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Lost Lhasa

Cheeks ballooning, monks force sirenlike blasts from silver trumpets as they clear the way for their king.

Top Tibetan officials marvel at a souvenir from America. A finance secretary peers through a slide viewer, memento of a Tibetan trade delegation’s mission to the United States in 1948.

Mother and child pray on Chagpori’s crest, a pilgrim shrine.

Clouds of dust and incense veil the Dalai Lama’s flight to safety. When China’s troops entered Tibet in 1950, the Living Buddha fled to the Sikkim border. Here in a sedan chair, he rides between rows of stones designed to ward off demons.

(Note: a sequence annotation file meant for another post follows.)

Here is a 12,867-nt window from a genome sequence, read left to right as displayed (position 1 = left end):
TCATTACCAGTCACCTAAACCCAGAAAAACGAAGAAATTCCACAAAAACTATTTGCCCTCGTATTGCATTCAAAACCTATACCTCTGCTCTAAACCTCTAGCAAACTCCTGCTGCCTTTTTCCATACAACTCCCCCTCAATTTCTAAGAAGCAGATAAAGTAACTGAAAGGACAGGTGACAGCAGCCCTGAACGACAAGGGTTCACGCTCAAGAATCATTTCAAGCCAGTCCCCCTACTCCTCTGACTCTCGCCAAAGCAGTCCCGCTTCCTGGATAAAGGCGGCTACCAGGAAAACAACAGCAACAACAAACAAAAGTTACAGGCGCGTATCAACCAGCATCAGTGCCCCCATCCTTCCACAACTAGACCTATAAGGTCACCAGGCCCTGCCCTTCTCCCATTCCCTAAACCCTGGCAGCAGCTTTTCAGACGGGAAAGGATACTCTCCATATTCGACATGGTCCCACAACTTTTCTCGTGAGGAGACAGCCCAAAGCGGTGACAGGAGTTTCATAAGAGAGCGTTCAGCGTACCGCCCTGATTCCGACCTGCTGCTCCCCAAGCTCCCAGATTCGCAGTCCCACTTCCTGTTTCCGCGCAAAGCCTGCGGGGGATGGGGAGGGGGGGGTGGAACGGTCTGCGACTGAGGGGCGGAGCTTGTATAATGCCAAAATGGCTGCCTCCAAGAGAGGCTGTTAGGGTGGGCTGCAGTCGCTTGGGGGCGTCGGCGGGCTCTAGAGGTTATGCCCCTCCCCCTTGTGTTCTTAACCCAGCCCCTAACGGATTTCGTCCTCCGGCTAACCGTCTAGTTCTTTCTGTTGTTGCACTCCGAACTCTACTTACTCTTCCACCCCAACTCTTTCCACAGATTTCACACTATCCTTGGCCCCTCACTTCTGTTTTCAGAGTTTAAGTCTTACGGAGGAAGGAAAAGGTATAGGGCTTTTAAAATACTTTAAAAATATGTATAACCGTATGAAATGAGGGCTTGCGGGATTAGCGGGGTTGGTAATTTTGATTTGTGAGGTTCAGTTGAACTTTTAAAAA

In sublime reverence, the Dalai Lama cradles his faith’s holiest relic. When this young man was two years old, mysterious signs revealed him as the incarnation of Tibet’s patron god, Chanrezi, and the previous 13 Dalai Lamas. Here at Dungkhar Monastery he receives a gold-encased bone which Tibetans believe to be that of Gautama Buddha, who founded the religion on which Lamaism is based.

My Life in Forbidden Lhasa by Heinrich Harrer, National Geographic

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